Image: Jupiter
A true-color view of Jupiter, taken by the Cassini spacecraft in late 2000, shows the swirls of Jupiter's cloud cover. Click for larger images.
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updated 12/27/2003 1:55:03 PM ET 2003-12-27T18:55:03

When the Cassini spacecraft finally gets to Saturn next year, it will have some big shoes to fill — its own. The robotic probe has snapped what’s being billed as the best picture ever of Jupiter.

WHILE ASTRONOMERS eagerly await Cassini’s encore, expected to involve the most detailed exploration ever made of Saturn, mission managers are reveling in the new Jupiter photo, taken Dec. 29, 2000, and released Thursday.

“The imaging team wanted very much to take the ultimate picture of Jupiter,” said Carolyn Porco, Cassini imaging team leader at the Space Science Institute in Boulder, Colo. “The one that would show Jupiter in all its intricate and glorious complexity, the one that would knock your socks off.”

The mosaic photograph, involving 27 snapshots made with Cassini’s narrow-angle camera, was taken about a day before the craft’s closest approach to Jupiter. At the time, the NASA probe busy collecting other data, and scientists back home were busy analyzing it all.

“We managed to wedge this series of images in among all the pressing scientific observations going on near Cassini’s closest approach to Jupiter, and we’re very glad now that we did,” Porco said.

Porco and her colleagues said it is the most detailed global color view of Jupiter ever seen. It was taken from about 6.2 million miles (10 million kilometers) away.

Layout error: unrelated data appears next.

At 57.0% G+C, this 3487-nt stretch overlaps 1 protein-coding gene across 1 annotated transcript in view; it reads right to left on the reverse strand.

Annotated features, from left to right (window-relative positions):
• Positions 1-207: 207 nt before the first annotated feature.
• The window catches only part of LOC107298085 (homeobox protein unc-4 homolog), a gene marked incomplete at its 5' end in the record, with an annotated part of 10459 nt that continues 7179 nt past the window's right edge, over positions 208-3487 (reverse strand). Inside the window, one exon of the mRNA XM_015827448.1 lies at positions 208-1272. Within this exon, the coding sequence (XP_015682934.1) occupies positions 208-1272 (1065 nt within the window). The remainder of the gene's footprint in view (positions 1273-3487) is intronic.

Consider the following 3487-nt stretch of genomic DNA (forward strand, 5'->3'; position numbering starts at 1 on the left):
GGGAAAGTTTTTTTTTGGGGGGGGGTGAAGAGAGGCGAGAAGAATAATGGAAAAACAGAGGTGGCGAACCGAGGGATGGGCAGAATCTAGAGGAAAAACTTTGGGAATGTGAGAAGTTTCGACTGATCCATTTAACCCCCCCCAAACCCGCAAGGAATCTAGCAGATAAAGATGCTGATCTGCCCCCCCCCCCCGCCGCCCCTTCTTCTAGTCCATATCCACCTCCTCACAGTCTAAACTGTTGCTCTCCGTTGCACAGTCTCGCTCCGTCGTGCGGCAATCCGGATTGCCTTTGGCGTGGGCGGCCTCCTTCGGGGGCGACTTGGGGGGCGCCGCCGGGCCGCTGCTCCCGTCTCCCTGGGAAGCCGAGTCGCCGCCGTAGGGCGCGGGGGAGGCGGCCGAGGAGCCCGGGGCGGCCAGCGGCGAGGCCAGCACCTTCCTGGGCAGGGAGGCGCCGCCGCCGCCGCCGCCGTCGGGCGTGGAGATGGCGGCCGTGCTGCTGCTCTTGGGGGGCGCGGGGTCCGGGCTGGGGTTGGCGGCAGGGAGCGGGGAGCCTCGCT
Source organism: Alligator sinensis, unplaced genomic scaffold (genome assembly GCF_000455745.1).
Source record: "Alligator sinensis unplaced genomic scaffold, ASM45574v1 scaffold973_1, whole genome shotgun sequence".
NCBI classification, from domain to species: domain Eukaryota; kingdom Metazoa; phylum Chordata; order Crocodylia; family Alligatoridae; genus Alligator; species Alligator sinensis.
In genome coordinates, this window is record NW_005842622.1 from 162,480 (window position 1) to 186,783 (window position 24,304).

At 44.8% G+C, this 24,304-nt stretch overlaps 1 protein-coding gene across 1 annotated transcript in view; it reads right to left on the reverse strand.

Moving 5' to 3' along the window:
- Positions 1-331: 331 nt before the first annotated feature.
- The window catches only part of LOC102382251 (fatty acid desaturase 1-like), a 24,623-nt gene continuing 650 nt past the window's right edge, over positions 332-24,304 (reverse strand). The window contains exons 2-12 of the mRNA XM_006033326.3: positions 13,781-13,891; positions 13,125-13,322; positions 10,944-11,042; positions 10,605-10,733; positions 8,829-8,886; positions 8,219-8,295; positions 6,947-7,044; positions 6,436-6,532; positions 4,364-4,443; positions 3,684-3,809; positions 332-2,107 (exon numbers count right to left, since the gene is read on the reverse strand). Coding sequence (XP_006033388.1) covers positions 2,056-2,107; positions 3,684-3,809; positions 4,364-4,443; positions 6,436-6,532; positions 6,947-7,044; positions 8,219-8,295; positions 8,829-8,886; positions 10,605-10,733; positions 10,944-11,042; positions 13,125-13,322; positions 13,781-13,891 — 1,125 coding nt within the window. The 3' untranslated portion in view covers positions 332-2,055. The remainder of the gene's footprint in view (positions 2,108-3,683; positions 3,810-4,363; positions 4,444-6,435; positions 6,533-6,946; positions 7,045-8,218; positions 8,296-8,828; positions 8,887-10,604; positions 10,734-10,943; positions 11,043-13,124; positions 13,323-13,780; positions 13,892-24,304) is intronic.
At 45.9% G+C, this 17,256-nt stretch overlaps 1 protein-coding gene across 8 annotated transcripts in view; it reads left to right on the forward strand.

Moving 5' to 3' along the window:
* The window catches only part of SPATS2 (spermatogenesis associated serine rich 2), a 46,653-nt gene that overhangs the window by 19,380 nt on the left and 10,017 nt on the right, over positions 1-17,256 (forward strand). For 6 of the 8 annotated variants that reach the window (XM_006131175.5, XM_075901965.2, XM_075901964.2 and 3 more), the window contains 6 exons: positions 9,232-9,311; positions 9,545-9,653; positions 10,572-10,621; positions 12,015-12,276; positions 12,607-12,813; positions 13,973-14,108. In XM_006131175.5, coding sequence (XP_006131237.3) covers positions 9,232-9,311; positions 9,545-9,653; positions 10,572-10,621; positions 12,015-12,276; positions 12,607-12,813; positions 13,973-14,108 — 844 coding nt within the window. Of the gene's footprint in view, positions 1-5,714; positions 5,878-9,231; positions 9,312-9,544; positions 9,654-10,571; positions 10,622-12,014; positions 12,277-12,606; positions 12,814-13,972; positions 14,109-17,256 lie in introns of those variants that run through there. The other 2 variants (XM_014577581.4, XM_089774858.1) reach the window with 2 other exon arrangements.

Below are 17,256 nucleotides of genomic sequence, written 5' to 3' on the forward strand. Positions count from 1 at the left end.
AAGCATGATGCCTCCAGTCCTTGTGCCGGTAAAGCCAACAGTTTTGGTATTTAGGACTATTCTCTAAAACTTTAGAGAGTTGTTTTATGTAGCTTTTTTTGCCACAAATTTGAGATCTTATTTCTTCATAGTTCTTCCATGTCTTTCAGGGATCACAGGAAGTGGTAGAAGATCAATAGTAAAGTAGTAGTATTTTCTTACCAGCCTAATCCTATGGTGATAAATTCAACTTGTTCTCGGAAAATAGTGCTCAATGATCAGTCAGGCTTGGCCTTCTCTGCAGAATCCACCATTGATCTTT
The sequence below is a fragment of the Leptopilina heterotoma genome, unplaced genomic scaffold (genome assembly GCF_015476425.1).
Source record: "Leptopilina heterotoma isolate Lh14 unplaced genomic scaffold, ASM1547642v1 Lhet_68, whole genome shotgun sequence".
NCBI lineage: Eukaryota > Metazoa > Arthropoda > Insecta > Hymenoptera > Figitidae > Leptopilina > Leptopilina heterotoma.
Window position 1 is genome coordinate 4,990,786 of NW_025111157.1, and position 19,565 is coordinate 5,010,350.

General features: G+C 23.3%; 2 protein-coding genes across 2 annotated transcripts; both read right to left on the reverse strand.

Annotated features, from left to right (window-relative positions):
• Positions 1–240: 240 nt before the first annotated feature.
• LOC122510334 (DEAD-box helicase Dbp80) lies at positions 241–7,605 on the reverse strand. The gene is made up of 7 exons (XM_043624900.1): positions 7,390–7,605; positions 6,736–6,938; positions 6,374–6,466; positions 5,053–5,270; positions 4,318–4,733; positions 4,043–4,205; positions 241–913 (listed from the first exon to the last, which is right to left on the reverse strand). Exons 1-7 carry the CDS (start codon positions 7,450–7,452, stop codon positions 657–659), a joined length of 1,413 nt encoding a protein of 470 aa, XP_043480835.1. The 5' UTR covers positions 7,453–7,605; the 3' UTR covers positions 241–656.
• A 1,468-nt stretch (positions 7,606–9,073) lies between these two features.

REAL COLORS

The image reveals the planet’s colors close to what the human eye would see. Ashwin Vasavada, a Cassini imaging team associate and planetary scientist at the University of California at Los Angeles, put the mosaic together.

Data for the image were collected as the planet rotated, so stitching the images together was tricky.

After being put together, the new picture was reilluminated to show the planet as it would have appeared at the time of the first image but under different lighting conditions. Vasavada added more contrast to the final photo to enhance visibility of atmospheric features.

“Jupiter really is a planet of clouds,” Vasavada said in a statement. “You can stare for hours at the different forms, patterns and colors on this image. Bright, white thunderstorms punctuate several of Jupiter’s bands, while the Great Red Spot, a vortex big enough to swallow Earth, leaves a large, turbulent wake behind it. Jupiter shows us what an atmosphere is capable of on the grandest scale.”

Jupiter is 11 times wider than Earth and is almost all gas. Scientists do not know if it might have a small rocky core. Cloud bands and large spots persist on the gas giant for years. The Great Red Spot, a hurricanelike structure, has been raging for at least three centuries.

The Jovian clouds are made of ammonia, hydrogen sulfide and water, scientists say. Updrafts and downdrafts create different mixtures of these substances, leading to clouds at different heights. Bluish areas, such as the small features just north and south of the equator, are regions of reduced cloud cover, where one can see deeper into the almost endless atmosphere.

NEXT UP

Cassini will reach Saturn’s orbit on July 1, 2004. It will release its piggybacked Huygens probe about six months later for descent through the thick atmosphere of the moon Titan. During its orbit around Saturn, Cassini will be closer to that planet than it was to Jupiter when the newly released photograph was made.

“Our images taken in the Saturnian system should be absolutely spectacular,” said Robert Mitchell, Cassini project manager at NASA’s Jet Propulsion Laboratory.

The mission is a cooperative effort of NASA, the European Space Agency and the Italian Space Agency.

High-resolution versions of the image are available on the Web site of the Cassini Imaging Central Laboratory for Operations, or CICLOPS.

© 2003 Space.com. All rights reserved.

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